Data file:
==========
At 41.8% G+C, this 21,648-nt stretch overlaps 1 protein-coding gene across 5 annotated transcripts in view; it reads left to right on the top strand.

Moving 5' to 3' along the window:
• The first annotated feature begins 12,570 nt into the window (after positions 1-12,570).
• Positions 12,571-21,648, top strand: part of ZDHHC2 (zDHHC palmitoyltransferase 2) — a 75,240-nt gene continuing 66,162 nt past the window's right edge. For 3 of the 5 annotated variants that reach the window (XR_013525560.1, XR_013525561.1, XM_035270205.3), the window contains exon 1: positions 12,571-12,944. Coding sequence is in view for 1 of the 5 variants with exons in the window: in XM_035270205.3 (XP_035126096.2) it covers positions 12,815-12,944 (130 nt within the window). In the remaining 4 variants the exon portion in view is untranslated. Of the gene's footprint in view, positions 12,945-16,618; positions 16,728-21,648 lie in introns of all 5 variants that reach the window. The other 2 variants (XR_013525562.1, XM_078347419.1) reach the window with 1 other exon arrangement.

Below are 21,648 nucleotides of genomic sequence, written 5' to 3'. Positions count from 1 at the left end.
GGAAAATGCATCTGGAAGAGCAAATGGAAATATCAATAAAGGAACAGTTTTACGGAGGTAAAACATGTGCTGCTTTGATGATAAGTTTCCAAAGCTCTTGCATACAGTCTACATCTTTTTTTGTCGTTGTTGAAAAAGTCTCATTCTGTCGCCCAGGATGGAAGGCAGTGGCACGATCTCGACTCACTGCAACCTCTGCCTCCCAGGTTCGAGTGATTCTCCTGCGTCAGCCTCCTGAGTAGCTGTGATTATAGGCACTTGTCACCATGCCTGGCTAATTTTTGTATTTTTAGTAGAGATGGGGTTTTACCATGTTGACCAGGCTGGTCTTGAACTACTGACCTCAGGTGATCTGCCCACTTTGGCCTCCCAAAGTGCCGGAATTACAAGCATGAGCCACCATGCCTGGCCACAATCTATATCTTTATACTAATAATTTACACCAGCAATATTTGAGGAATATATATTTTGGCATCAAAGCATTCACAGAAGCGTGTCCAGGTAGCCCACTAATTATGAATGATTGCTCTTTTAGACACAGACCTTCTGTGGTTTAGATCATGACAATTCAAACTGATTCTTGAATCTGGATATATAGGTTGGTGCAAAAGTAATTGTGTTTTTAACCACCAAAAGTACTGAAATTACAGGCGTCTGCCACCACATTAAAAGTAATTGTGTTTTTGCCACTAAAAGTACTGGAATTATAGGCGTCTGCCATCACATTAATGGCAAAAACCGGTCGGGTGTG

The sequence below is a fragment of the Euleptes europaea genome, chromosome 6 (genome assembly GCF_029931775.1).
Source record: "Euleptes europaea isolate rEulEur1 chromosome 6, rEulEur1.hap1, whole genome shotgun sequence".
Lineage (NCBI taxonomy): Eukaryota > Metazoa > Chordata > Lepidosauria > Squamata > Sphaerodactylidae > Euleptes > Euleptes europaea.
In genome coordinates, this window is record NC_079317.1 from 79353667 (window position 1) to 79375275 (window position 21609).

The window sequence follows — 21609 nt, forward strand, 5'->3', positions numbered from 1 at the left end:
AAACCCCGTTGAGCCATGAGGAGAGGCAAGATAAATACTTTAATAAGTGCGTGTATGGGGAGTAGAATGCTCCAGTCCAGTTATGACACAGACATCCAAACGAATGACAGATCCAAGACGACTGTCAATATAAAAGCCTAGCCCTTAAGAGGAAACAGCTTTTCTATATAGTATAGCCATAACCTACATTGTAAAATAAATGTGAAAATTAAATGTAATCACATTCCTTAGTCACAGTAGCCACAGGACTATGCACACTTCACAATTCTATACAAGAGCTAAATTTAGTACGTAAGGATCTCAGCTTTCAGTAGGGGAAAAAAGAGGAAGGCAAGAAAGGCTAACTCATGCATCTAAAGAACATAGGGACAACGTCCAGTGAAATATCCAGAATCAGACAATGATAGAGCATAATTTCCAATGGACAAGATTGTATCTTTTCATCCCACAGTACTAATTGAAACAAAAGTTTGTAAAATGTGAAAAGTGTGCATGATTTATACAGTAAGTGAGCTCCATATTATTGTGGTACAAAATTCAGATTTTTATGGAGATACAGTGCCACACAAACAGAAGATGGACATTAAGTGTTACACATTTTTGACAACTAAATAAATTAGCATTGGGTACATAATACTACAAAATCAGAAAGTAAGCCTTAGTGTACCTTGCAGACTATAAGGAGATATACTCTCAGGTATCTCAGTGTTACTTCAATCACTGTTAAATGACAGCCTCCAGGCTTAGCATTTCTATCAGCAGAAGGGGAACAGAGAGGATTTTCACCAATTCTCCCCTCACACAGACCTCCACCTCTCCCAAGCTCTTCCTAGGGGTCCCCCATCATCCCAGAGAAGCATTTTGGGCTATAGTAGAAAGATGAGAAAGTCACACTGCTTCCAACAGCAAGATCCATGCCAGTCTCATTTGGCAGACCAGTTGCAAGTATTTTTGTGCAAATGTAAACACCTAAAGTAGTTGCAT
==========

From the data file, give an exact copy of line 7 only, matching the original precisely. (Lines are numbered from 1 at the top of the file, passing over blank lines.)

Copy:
The sequence below is a fragment of the Euleptes europaea genome, chromosome 6 (genome assembly GCF_029931775.1).